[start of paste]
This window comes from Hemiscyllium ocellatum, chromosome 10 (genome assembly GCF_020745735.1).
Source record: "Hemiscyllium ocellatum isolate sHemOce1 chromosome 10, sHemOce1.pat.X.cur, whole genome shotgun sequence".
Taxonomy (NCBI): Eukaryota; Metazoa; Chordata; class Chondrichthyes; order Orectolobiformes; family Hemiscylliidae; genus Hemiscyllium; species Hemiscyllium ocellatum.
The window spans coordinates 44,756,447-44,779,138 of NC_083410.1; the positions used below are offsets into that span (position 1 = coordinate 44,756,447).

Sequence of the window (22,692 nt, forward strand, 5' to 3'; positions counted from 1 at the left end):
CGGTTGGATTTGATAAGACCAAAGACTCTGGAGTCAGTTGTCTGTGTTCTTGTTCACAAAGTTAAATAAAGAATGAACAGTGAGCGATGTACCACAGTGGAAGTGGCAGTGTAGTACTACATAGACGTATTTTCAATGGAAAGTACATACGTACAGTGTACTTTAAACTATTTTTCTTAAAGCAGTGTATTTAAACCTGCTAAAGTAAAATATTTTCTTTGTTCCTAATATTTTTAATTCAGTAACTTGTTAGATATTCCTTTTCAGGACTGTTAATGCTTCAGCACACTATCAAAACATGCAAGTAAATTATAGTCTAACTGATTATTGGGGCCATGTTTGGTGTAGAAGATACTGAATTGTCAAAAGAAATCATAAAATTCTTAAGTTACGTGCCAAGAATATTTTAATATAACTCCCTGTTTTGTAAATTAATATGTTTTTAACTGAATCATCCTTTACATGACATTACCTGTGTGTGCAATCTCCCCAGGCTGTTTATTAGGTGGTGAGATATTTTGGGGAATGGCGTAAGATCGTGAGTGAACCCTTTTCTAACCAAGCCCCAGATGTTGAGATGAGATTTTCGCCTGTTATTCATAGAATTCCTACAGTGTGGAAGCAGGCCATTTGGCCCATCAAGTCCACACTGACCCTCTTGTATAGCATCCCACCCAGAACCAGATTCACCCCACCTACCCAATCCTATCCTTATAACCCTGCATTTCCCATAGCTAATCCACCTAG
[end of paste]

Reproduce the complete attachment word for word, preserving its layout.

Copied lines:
This window comes from Hemiscyllium ocellatum, chromosome 10 (genome assembly GCF_020745735.1).
Source record: "Hemiscyllium ocellatum isolate sHemOce1 chromosome 10, sHemOce1.pat.X.cur, whole genome shotgun sequence".
Taxonomy (NCBI): Eukaryota; Metazoa; Chordata; class Chondrichthyes; order Orectolobiformes; family Hemiscylliidae; genus Hemiscyllium; species Hemiscyllium ocellatum.
The window spans coordinates 44,756,447-44,779,138 of NC_083410.1; the positions used below are offsets into that span (position 1 = coordinate 44,756,447).

Sequence of the window (22,692 nt, forward strand, 5' to 3'; positions counted from 1 at the left end):
CGGTTGGATTTGATAAGACCAAAGACTCTGGAGTCAGTTGTCTGTGTTCTTGTTCACAAAGTTAAATAAAGAATGAACAGTGAGCGATGTACCACAGTGGAAGTGGCAGTGTAGTACTACATAGACGTATTTTCAATGGAAAGTACATACGTACAGTGTACTTTAAACTATTTTTCTTAAAGCAGTGTATTTAAACCTGCTAAAGTAAAATATTTTCTTTGTTCCTAATATTTTTAATTCAGTAACTTGTTAGATATTCCTTTTCAGGACTGTTAATGCTTCAGCACACTATCAAAACATGCAAGTAAATTATAGTCTAACTGATTATTGGGGCCATGTTTGGTGTAGAAGATACTGAATTGTCAAAAGAAATCATAAAATTCTTAAGTTACGTGCCAAGAATATTTTAATATAACTCCCTGTTTTGTAAATTAATATGTTTTTAACTGAATCATCCTTTACATGACATTACCTGTGTGTGCAATCTCCCCAGGCTGTTTATTAGGTGGTGAGATATTTTGGGGAATGGCGTAAGATCGTGAGTGAACCCTTTTCTAACCAAGCCCCAGATGTTGAGATGAGATTTTCGCCTGTTATTCATAGAATTCCTACAGTGTGGAAGCAGGCCATTTGGCCCATCAAGTCCACACTGACCCTCTTGTATAGCATCCCACCCAGAACCAGATTCACCCCACCTACCCAATCCTATCCTTATAACCCTGCATTTCCCATAGCTAATCCACCTAG